Topic outline

    • Accessibility improvements in Moodle and Mahara

      "Web accessibility means that websites, tools, and technologies are designed and developed so that people with disabilities can use them. More specifically, people can: perceive, understand, navigate, and interact with the Web;   contribute to the WebMoodle and Mahara are consistently improving the accessibility of their platforms." ((WAI), 2019)

      Maraha 20.10

      In this latest release, Mahara have increased the base font size. They have made the viewing area of a page wider, removing information overload and maintain responsiveness.

      Mahara also corrected the heading levels so they now follow stricter rules. In the visual editor, you now only have three headings available (level 5 and above) that comply with the heading level structure more closely  to allow screen readers to be working correctly.

      Previous versions accessible features

      • Keyboard-accessible controls and elements, including access to dropdown menus in the main navigation.
      • Descriptive alt text for images and for graphical links.
      • Properly labelled graphical links and controls such as buttons and checkboxes.
      • Use of focus management: in certain pages, focus is moved to the next logical section after the user has activated a specific button or link. This enables users of assistive technology to quickly determine their location in the page and their next step.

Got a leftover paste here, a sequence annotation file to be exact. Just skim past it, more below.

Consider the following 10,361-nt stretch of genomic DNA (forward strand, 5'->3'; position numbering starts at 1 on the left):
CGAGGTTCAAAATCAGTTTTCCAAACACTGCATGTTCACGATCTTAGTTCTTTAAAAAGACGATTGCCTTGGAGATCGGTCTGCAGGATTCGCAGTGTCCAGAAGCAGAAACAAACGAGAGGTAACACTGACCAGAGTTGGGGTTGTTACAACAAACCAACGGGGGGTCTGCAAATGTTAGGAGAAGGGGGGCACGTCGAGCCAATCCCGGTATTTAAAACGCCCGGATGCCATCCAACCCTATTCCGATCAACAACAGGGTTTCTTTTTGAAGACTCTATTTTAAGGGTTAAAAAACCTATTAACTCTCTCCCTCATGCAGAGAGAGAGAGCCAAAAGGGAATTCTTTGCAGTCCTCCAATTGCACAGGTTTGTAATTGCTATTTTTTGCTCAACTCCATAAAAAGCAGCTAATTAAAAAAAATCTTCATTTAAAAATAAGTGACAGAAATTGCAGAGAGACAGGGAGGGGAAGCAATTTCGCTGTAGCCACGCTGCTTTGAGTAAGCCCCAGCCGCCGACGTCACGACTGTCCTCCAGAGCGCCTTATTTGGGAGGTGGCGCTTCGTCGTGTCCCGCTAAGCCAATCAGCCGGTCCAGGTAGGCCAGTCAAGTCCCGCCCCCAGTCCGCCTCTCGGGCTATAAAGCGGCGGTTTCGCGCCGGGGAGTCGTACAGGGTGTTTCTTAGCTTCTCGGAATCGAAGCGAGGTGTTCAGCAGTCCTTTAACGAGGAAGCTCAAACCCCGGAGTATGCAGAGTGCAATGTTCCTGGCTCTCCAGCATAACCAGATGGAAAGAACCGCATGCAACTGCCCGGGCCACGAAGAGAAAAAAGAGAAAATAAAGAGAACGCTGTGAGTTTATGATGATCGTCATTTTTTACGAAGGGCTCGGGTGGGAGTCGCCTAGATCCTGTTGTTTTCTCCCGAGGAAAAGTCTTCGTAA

• Text descriptions for screen reader users (extual indicator informing screen reader users about the currently selected tab).   

      You can find out more on the Accessibility page on the Mahara wiki:

      Moodle 3.10

      Moodle's goal is to be fully accessible and usable for all users regardless of ability.

      The Moodle interface is presented as a HTML application developed to comply with the WCAG AA standard for accessibility, either through native HTML controls with correct accessible text descriptions, or through advanced HTML controls that have been developed to comply with the WCAG 2.0 AA.

      Example of controls to support accessibility features:

      • Use CSS for range of use of colours, font size and types
      • Alternative text for images
      • Navigate pages using only a keyboard
      • Interface promotes use of descriptive links
      • Accessibility Checker in the Atto text editor. This scans your content and alerts you to a range of accessibility issues that may be found within the text.

      You can read more about Moodle’s accesibility compliance:

      You can review Moodle’s latest accessibility accreditation certificate on WebKeyIT:

      Accessible content

      With both Moodle and Mahara, the developers can only test built-in pages and the basic structure of courses and portfolio pages. It is up to the users to ensure the content they upload is accessible.

      Other references

    • A small gift for your Moodle and Mahara for December the 17th, brought to you by Aurelie Soulier  from Catalyst IT Europe. 
      Aurelie Soulier , eLearning  Consultant, Catalyst Europe